This is one acceptable argument because even in the most normal complaints, it is the duty of the police to take down the complaint or at least hear the complainant and take necessary steps to confirm the veracity of the complaint. In the present case, neither did the police take down her complaint nor take necessary steps to confirm its veracity. Instead it dismissed her as a trouble maker and paid no heed to her statements. The violation is more severe as the Petitioner had obtained an order of Restraint from the Court which was to be enforced in such situations.
The Police did not read the restraint order and kept quiet stating that since the children were with their father, it is ok and that matters of domestic nature are best solved in private. The basic searches that a normal police officer would do in such a situation were not done in this particular case. It can be and it is argued that had the police done a routine search on the criminal history of the Petitioners husband then the Police would have responded more seriously and promptly to the pleas of the Petitioner.
The second most important argument put forth by the Petitioner is under the provisions of the Inter American Convention on the Prevention, Punishment and Eradication of Violence Against Women which imposes a duty on the State to protect victims of domestic violence. This provision calls upon the State to put in place such measures that would ensure that victims of domestic violence are given adequate protection, can seek immediate judicial remedy and recourse and are not put to any discomfort.
The State had no such mechanism in place and even the police who are supposed to be the first level of interaction of a victim showed total apathy towards the plight of the victim. The third important argument is the right to protect ones home and property from being violated. The State through its Police was a mute spectator to the violations committed by the Petitioners husband on her property. The fact that there was a restraint order which prohibited his entry and visits to the Petitioners house without the permission of the Petitioner was totally ignored by the Police.
Despite the Petitioner stating very clearly that her husband has no right of entrance into the property and that he had done so with the intention of harassing the Petitioner and should therefore be arrested, the Police insisted on keeping quiet and rejecting the pleas of the Petitioner as totally unfounded. Right to privacy of property is an inalienable right conferred to the Petitioner and all other persons by the various human rights instruments. While there are many arguments that show the strong case of the Petitioner, the Petition still has its points which cannot actually and automatically construe infringement of rights by the State.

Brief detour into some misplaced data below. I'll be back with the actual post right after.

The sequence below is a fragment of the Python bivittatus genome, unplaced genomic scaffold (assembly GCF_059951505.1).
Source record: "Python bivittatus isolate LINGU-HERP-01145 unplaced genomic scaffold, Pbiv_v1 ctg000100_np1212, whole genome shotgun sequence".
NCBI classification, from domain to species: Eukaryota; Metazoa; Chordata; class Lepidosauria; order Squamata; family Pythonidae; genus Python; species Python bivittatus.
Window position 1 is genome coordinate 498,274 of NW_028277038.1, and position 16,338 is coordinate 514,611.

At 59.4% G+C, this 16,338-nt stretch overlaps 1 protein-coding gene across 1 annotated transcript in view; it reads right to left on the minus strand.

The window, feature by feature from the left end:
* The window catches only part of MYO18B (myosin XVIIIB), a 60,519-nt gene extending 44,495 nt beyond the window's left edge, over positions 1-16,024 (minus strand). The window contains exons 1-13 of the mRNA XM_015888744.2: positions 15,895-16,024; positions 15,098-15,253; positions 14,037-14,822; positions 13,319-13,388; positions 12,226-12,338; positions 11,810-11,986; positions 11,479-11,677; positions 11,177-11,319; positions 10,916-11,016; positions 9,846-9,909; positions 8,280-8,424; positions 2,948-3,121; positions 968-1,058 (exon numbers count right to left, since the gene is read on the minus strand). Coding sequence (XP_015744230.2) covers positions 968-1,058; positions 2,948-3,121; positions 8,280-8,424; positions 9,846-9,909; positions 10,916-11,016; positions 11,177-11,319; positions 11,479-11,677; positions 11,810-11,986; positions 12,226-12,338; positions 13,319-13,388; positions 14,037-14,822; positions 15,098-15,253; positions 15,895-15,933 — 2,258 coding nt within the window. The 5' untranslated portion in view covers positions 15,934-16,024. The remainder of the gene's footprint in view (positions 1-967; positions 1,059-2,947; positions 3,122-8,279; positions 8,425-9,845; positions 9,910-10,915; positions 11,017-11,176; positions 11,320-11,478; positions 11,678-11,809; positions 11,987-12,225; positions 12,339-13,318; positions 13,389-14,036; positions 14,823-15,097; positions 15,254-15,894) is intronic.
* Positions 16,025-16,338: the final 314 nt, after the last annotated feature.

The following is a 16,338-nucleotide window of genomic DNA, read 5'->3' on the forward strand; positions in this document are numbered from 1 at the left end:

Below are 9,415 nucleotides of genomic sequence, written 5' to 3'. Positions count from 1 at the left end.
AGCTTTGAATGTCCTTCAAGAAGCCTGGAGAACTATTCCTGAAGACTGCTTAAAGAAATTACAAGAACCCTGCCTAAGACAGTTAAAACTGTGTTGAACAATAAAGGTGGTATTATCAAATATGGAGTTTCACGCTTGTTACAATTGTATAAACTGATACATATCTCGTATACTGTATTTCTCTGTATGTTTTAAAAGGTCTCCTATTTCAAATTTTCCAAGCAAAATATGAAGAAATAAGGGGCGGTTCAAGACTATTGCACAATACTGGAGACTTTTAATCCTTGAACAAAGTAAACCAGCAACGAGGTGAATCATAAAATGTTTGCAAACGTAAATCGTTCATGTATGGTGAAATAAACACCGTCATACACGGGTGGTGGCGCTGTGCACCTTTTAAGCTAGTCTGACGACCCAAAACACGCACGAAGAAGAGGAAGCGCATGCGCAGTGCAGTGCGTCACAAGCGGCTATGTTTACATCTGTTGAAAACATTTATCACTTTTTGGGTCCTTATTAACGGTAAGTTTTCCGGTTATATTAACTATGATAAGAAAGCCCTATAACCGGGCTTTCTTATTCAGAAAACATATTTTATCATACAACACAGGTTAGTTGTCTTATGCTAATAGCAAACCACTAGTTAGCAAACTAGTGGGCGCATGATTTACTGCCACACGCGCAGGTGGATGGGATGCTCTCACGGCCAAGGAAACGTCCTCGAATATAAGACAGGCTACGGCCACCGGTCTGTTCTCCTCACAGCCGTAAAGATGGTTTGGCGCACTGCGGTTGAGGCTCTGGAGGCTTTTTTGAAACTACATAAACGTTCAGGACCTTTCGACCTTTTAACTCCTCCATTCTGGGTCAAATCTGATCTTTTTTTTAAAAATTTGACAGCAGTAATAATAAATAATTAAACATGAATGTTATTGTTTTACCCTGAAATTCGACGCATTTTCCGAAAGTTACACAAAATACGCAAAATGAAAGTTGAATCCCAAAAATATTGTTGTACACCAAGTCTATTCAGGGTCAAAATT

The first of such arguments is the allegation that the Petitioner was not granted immediate access to Judicial tribunals and that the failure on the part of the Judiciary to reach a favorable decision in her case constituted a human rights violation. It is pertinent to note that though the police did not accept her complaint and initially ignored her pleas, the Court machinery fully considered her pleas and interpreted the law as per their understanding. There might have been error in judgment but that does not constitute violation of the Petitioners human rights.
If such an argument were to be allowed then it would mean challenging the integrity of the Domestic Judicial Mechanisms. Hence, a mistake in judgment does not necessarily mean an absolute failure of the justice mechanism unless the Petitioner can prove that the Court purposely and with malicious intention chose to rule in a particular way knowing full well the harm that it would cause the Petitioner. Secondly, the allegation of the Petitioner that her right to equality has been violated has not been substantiated by the facts of the case.